City Council Work Study: An Economic Development Plan for Fiscal Stability, Balanced City

Last week, the North Bend City Council convened for a Work-Study Session to begin the process of updating the City’s Economic Development strategy. This initial planning work by the Council is critical in developing long-term fiscal stability for the city, as well as a balanced community. 

Under new leadership, the City’s Community and Economic Development Department is focused on meeting Council policy direction by essentially creating a master plan for future commercial activity, with the goal to create more local, family-wage jobs and produce goods and services to better meet residents’ needs.

This City Council Work Study Session was just the first of many meetings to guide the City’s Economic Development Plan that will become the roadmap for future commercial development in North Bend. 

Downtown North Bend looking East Photo: Mary Miller

During the session, Council and Staff discussed the importance of balance so that all pieces of the plan fit together to create a healthy, livable community. While an Economic Development Plan will guide commercial activity, Council and Staff recognized other components should continually be addressed, including infrastructure to support new companies interested in calling North Bend home and housing diversity so those working in the City can also afford to live here.

The City sees the commercial Employment Park (EP) zoning areas east and west of downtown as the primary future commercial zones. This includes a new Utility Local Improvement District (ULID) in the works for the Meadowbrook area west of downtown, which will bring long-awaited sewer service. If approved, this ULID #7 will be timed with the City’s Wastewater Treatment Plant upgrades, which will bring the plant up to modern standards and provide required treatment capacity by around 2023.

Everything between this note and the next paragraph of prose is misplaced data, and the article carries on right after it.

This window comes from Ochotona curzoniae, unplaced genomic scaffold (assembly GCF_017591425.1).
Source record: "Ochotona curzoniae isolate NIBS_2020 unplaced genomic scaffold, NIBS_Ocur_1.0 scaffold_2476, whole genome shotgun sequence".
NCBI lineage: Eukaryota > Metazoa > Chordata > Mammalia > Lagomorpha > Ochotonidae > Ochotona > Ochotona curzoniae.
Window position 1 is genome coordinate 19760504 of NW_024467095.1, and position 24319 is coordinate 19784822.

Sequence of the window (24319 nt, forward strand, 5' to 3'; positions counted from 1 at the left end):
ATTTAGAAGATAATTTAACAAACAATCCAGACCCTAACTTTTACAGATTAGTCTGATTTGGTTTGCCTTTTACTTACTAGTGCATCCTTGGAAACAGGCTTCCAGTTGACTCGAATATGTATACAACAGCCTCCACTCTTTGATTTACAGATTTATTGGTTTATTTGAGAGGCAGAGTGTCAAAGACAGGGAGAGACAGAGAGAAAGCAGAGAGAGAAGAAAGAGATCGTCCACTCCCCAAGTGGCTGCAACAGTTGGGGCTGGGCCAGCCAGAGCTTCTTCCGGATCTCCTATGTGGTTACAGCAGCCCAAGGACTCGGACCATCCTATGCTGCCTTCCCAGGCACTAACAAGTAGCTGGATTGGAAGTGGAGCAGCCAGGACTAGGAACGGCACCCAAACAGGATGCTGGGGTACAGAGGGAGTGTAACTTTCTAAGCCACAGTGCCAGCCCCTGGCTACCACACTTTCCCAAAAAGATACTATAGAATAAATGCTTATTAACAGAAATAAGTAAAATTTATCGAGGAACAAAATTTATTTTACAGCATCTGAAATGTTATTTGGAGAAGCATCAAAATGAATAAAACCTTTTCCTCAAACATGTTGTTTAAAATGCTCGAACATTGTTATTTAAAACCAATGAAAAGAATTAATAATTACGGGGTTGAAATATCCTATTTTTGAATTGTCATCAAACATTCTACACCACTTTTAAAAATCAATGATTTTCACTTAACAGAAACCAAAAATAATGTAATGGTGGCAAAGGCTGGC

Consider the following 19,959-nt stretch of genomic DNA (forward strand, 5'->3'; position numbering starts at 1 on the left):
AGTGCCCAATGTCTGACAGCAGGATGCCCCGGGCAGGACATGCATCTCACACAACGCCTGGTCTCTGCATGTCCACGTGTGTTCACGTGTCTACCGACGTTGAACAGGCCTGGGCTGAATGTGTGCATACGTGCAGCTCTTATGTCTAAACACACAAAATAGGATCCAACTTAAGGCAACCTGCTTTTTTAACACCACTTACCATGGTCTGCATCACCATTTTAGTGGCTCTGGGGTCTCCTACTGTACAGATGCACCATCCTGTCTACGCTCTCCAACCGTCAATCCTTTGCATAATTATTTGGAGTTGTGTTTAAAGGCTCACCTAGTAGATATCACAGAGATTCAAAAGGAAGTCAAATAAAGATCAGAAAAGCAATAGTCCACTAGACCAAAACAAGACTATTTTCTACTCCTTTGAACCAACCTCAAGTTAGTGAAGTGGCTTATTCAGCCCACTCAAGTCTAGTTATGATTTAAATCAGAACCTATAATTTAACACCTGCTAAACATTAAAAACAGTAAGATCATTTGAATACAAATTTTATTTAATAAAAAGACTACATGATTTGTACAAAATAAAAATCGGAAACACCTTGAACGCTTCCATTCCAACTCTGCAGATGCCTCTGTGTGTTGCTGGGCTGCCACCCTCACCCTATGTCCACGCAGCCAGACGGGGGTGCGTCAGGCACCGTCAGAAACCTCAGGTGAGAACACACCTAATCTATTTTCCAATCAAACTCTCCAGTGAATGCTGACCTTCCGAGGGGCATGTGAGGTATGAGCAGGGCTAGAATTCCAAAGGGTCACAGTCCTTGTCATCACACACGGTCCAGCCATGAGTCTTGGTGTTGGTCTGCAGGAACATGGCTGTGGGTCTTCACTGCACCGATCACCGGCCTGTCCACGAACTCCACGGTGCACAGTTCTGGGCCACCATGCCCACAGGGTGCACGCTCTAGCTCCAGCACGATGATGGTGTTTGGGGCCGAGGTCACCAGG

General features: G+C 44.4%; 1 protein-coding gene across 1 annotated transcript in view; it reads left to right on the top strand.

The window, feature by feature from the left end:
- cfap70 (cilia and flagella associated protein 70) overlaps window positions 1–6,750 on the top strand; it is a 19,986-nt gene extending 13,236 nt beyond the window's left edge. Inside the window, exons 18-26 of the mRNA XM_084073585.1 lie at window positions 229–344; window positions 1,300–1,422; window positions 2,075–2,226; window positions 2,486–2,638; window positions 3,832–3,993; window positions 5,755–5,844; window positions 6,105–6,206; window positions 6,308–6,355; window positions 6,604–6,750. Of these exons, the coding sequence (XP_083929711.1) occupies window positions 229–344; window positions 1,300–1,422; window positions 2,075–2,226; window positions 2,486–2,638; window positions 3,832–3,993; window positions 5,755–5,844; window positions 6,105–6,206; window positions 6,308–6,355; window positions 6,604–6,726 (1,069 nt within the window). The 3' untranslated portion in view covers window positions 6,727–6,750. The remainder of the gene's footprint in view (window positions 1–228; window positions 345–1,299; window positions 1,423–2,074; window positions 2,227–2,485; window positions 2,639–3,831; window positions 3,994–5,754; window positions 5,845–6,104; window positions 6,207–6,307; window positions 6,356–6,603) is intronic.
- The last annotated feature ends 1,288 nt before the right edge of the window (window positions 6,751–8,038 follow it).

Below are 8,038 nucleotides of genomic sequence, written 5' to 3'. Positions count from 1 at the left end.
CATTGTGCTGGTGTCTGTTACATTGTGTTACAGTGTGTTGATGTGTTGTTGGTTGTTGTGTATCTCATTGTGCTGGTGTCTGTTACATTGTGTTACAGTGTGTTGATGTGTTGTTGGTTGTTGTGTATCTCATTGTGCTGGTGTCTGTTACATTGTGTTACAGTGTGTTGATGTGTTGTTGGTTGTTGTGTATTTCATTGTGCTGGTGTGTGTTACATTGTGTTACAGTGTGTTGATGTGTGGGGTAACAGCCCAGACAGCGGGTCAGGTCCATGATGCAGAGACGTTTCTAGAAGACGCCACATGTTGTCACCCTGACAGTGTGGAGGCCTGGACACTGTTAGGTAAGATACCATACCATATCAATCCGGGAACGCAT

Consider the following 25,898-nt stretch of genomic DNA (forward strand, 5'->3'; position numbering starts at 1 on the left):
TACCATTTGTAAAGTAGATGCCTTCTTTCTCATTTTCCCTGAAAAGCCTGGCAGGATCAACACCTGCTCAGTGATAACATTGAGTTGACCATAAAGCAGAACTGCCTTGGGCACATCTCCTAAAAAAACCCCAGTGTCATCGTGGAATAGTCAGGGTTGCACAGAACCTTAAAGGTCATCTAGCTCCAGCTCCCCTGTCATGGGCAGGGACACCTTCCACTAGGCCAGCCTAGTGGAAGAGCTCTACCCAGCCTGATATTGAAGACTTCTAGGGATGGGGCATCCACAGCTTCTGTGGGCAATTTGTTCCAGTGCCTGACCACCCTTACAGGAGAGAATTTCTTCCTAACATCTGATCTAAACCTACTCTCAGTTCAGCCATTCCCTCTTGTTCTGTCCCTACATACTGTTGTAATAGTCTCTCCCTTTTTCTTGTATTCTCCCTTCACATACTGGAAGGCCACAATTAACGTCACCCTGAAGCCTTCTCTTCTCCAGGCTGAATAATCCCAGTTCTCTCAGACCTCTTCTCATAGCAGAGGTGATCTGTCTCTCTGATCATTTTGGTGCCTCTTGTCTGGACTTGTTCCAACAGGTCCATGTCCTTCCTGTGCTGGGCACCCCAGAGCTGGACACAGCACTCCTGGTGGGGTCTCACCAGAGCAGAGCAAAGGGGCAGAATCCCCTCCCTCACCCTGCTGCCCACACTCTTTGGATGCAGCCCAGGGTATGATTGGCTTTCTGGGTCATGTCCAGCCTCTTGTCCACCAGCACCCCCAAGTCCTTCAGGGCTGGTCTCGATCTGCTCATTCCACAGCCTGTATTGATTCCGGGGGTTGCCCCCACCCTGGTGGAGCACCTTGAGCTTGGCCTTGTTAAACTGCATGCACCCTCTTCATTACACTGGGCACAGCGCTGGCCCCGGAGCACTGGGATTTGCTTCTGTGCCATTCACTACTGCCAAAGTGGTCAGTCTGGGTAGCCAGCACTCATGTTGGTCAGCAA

The City also continues to work on multiple water mitigation strategies, to meet water system constraints related to mitigation requirements, and a robust transportation improvement plan to serve the community. 

With infrastructure needs addressed, the next component for a balanced community is ensuring diverse housing options. Currently the City’s predominate residential zones are Low Density (LDR), High Density (HDR) and a “Cottage” zone. In response to diverse needs, City staff has been working on drafting an additional residential zone beyond dense apartments and expensive single-family homes. 

At the work study,  staff presented councilmembers with the new medium density residential zoning concept.  A new “missing middle” zone would allow for duplexes, triplexes and courtyard apartments occupying the same footprint of a traditional single-family home. The potential zone is proposed for only a few areas of the city situated closer to commercial hubs. 

The middle zone could provide smaller and more affordable housing options for today’s workforce than currently exists in North Bend. Councilmembers expressed a desire to plan for future housing options that could create more affordability, but also wanted to carefully consider any unintended consequences. 

After over two hours of conversation, Councilmembers decided to continue these discussions at a future work study.   

Creating this important Economic Development Plan is expected to take many months – requiring more City Council work sessions, Council Committee meetings and Public Hearings – before a final draft is considered for adoption by Council. 

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